Visio Replacement? You Be the Judge

Written by: Scott McDowell
“In the same way that the Internet took us to the next level of interaction, complete with rich visuals, simulations are doing the same for application definition.”

Every decade, there’s a new technology that fundamentally transforms the way people do business, enhancing productivity and profitability along the way. In just the past few years, the user experience community has become captivated by the power of simulation software—the next-generation tool for requirements definition needed to build any online application. Think of it as the “flight simulator” for the IT industry.

In yesterday’s world, the typical deliverable would consist of a Visio diagram (composed of static wireframes) or a costly HTML prototype (still very static in nature)—the equivalent of drafting a car or a skyscraper in 2D. In today’s world, UX professionals can produce simulations—high-fidelity visual representations of what’s going to be built.

In the same way that the Internet took us to the next level of interaction, complete with rich visuals, simulations are doing the same for application definition. The advantage that simulations offer over traditional deliverables is that they provide interactivity without requiring the IA to know scripting or a programming language. Plus, with some packages, changes can even be propagated to all related documents.

Simulations can be used for ideation, definition, validation, development, and pre-development usability testing. Once a simulation has been modeled, its usefulness far exceeds that of any static wireframe primarily because of the simulation’s ability to look and act like the final product.

History
Simulation traces its roots to the aeronautics industry. In the early 1990s, Boeing used simulations to define requirements for aircraft like the Boeing 777 and to “test drive” requirements before building the plane. The automotive industry was also an early adopter. Manufacturers such as General Motors used simulation to test the effects of wind and road conditions in order to improve the handling and performance of both race and production vehicles. It wasn’t until a few years ago that the software industry started leveraging what many other, more stalwart, industries had been doing for decades.

Here is a review of the newest simulation products available to user experience professionals. (The list is arranged in alphabetical order, by company name.)

Product options

Axure
Product: RP4 (Product Tour)

The latest version, RP4 (there is actually a Beta of 4.3) has certainly added a number of new features compared to RP3. RP4 provides the ability to create a basic sitemap (indicating pages) and the ability to link these pages together. RP4 offers masters for rapid changes to an entire project. RP4 allows for basic annotations but doesn’t offer a robust requirements management solution. Of the products reviewed, Axure RP4 falls in the mid-range for pricing. With the addition of a true simulation engine, this RP4 could certainly gain ground against the higher-end products. However, at its current price, it’s a great entry point into the world of simulation.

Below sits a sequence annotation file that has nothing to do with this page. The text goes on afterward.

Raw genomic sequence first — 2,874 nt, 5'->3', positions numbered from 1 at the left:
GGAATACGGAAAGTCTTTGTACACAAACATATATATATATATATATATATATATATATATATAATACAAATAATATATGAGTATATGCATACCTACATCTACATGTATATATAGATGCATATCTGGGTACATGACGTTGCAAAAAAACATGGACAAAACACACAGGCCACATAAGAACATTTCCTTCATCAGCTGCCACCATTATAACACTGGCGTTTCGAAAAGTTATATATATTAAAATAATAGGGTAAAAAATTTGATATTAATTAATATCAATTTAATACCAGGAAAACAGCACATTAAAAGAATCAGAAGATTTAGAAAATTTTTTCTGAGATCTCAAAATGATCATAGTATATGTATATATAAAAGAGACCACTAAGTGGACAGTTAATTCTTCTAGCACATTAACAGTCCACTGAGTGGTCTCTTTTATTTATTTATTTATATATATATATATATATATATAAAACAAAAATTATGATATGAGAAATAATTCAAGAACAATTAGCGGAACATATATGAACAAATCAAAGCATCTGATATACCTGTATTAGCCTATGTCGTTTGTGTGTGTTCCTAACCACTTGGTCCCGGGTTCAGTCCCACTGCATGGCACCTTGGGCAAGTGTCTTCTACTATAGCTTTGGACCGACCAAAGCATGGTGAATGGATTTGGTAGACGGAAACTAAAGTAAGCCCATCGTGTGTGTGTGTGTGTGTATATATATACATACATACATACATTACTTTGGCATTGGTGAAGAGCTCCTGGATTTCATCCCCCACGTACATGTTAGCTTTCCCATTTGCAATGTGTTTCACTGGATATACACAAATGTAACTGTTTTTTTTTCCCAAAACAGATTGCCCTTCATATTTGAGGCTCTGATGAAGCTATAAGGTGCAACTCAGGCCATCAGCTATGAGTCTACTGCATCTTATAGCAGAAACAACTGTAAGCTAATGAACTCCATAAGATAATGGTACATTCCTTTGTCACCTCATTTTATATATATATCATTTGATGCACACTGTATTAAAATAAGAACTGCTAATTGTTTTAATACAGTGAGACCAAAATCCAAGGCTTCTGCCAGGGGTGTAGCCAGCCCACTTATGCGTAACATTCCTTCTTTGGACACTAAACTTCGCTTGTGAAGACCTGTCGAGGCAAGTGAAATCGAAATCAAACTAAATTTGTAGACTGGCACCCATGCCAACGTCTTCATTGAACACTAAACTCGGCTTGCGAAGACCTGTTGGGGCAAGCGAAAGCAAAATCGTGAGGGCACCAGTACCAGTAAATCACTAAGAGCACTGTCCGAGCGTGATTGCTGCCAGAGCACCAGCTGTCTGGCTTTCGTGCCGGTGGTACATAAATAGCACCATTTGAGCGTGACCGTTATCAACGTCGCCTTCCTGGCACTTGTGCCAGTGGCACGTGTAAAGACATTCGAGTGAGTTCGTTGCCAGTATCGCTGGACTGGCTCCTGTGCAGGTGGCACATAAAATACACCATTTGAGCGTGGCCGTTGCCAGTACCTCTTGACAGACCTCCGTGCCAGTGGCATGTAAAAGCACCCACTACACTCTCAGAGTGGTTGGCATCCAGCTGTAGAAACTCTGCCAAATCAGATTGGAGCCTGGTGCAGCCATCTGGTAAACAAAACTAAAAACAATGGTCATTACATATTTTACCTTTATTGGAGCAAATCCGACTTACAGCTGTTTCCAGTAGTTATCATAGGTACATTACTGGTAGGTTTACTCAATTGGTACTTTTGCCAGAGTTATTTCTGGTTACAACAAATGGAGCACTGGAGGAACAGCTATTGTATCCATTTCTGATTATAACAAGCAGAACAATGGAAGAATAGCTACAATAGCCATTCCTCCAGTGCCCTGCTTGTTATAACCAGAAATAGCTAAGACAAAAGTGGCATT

Scenario Design: No
Page Design: Yes
Widget Library: Yes
Dynamic Display: Yes
Data Interaction: No
Decision Logic: No
Annotations: Yes
Centralized Server: No
Portable Distribution: No
Requirements Management: No
Enterprise Support: No
Export to MS Word: Yes

Elegance Tech
Product: LucidSpec (Product Tour)

Much like Axure, LucidSpec offers the capability to create static “prototypes.” The product does not contain an actual simulation engine, thus limiting the product’s ability to save and reuse data at a later time. The product allows the design to “describe behaviors” or specifications in annotative form. However, it does not offer a solution for tying a non-visual requirement to visual elements.

Scenario Design: No
Page Design: Yes
Widget Library: No
Dynamic Display: Partial
Data Interaction: No
Decision Logic: No
Annotations: Yes
Centralized Server: No
Portable Distribution: No
Requirements Management: No
Enterprise Support: No
Export to MS Word: Yes

iRise
Products: Studio, Shared Server, Manager, iDoc Express (Product Tour)

iRise offers a real simulation engine that allows users to save, edit, and delete requirements data. Of the products reviewed, iRise Manager provides the most comprehensive requirements management solution. Studio generates a portable simulation known as an iDoc, which can be reviewed with the free iRise Reader. Shared Server enables collaboration and incorporates a model for check-in/out capabilities and synchronization with the requirements management server. The shared server also provides an alternative delivery method, allowing stakeholders to view the simulation by accessing a URL. iDoc Express is a cost-effective service offering, where companies hand over requirements and receive a comprehensive simulation at a fixed price. No product purchase or installation is required. This is by far the most mature product in this space, with the most extensive list of recognizable customer names.